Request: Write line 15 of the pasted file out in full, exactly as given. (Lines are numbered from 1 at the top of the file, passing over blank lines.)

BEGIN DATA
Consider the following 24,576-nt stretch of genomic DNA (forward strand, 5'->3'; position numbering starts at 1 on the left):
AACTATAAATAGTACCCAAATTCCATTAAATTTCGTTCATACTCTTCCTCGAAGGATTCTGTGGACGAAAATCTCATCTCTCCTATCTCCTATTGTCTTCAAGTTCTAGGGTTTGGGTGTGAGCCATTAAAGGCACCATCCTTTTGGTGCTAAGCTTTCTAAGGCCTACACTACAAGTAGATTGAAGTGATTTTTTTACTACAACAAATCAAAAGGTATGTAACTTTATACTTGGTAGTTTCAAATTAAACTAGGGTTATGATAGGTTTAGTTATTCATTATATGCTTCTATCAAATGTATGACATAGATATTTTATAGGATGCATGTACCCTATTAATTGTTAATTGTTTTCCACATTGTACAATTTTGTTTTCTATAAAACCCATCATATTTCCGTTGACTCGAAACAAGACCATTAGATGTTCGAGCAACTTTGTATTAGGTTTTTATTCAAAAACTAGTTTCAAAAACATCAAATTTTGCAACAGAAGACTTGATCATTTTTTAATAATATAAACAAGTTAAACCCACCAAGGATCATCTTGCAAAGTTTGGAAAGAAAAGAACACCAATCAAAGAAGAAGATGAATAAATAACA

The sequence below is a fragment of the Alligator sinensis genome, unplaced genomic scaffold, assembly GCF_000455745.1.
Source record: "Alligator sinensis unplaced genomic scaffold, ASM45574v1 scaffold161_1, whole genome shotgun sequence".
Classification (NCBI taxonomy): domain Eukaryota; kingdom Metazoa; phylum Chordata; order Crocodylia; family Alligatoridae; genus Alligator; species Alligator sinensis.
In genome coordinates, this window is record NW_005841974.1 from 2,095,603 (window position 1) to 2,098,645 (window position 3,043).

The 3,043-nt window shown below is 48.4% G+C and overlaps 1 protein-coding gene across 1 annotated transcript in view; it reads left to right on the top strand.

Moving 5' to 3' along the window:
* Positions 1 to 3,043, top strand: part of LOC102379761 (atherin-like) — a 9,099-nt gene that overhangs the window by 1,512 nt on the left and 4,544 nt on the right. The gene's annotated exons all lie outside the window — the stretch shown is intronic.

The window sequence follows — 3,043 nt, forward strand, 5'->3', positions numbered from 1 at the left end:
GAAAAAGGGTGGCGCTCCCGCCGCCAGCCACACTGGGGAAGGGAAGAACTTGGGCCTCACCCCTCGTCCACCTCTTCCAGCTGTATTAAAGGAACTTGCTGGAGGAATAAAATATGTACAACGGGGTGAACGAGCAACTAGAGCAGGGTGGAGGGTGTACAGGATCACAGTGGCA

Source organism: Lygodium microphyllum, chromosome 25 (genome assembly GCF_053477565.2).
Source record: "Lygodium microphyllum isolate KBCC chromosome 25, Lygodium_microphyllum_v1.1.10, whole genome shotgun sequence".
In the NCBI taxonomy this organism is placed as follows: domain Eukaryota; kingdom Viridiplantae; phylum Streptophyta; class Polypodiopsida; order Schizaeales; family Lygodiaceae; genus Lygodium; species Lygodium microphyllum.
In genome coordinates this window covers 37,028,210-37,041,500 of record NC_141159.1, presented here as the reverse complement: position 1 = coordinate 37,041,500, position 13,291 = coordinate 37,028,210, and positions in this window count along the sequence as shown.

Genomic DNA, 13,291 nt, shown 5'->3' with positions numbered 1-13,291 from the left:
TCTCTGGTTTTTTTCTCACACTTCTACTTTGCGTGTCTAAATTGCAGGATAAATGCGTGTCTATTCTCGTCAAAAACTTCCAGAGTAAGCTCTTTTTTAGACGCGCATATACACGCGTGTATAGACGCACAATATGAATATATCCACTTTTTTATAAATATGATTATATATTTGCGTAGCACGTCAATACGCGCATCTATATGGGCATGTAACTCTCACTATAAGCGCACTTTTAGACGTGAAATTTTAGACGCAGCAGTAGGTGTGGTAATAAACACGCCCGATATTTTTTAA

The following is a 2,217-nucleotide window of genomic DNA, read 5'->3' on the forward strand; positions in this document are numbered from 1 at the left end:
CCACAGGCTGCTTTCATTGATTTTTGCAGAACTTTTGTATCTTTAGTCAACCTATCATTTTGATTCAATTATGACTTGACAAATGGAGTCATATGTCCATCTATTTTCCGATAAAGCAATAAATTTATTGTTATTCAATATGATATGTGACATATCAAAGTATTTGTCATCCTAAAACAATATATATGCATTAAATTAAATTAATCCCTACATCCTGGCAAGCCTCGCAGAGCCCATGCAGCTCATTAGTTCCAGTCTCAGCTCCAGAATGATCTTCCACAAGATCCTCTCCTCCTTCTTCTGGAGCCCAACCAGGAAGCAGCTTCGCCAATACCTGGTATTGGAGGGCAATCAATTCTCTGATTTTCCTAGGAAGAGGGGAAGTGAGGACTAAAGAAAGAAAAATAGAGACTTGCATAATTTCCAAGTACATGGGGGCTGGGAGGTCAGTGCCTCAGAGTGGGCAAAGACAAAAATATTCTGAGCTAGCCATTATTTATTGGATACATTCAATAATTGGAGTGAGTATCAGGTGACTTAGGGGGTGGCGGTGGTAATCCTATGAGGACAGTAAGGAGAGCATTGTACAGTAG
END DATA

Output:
In genome coordinates this window covers 37,028,210-37,041,500 of record NC_141159.1, presented here as the reverse complement: position 1 = coordinate 37,041,500, position 13,291 = coordinate 37,028,210, and positions in this window count along the sequence as shown.